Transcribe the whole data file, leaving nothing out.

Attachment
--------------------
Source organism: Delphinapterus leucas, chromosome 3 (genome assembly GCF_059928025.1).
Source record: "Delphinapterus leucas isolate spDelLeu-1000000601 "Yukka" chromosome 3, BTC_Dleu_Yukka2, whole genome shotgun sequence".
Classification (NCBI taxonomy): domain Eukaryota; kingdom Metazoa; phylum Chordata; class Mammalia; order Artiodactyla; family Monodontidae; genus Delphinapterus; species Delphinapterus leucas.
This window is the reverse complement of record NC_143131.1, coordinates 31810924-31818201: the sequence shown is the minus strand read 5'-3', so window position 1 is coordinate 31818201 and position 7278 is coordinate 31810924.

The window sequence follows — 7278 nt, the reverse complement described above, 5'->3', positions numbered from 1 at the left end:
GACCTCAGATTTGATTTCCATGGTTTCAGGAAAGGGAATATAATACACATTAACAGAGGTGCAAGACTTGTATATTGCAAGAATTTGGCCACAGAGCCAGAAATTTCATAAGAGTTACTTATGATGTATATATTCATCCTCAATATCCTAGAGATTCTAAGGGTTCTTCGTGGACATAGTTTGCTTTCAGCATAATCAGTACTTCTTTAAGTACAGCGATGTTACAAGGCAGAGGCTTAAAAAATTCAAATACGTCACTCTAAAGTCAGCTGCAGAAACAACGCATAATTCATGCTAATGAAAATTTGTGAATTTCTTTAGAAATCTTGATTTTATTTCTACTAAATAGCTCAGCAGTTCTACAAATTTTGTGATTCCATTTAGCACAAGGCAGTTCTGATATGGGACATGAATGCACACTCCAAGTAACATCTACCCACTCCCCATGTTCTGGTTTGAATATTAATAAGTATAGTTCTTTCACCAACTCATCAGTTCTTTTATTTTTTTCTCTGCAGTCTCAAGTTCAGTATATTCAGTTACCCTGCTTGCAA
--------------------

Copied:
Source organism: Delphinapterus leucas, chromosome 3 (genome assembly GCF_059928025.1).
Source record: "Delphinapterus leucas isolate spDelLeu-1000000601 "Yukka" chromosome 3, BTC_Dleu_Yukka2, whole genome shotgun sequence".
Classification (NCBI taxonomy): domain Eukaryota; kingdom Metazoa; phylum Chordata; class Mammalia; order Artiodactyla; family Monodontidae; genus Delphinapterus; species Delphinapterus leucas.
This window is the reverse complement of record NC_143131.1, coordinates 31810924-31818201: the sequence shown is the minus strand read 5'-3', so window position 1 is coordinate 31818201 and position 7278 is coordinate 31810924.

The window sequence follows — 7278 nt, the reverse complement described above, 5'->3', positions numbered from 1 at the left end:
GACCTCAGATTTGATTTCCATGGTTTCAGGAAAGGGAATATAATACACATTAACAGAGGTGCAAGACTTGTATATTGCAAGAATTTGGCCACAGAGCCAGAAATTTCATAAGAGTTACTTATGATGTATATATTCATCCTCAATATCCTAGAGATTCTAAGGGTTCTTCGTGGACATAGTTTGCTTTCAGCATAATCAGTACTTCTTTAAGTACAGCGATGTTACAAGGCAGAGGCTTAAAAAATTCAAATACGTCACTCTAAAGTCAGCTGCAGAAACAACGCATAATTCATGCTAATGAAAATTTGTGAATTTCTTTAGAAATCTTGATTTTATTTCTACTAAATAGCTCAGCAGTTCTACAAATTTTGTGATTCCATTTAGCACAAGGCAGTTCTGATATGGGACATGAATGCACACTCCAAGTAACATCTACCCACTCCCCATGTTCTGGTTTGAATATTAATAAGTATAGTTCTTTCACCAACTCATCAGTTCTTTTATTTTTTTCTCTGCAGTCTCAAGTTCAGTATATTCAGTTACCCTGCTTGCAA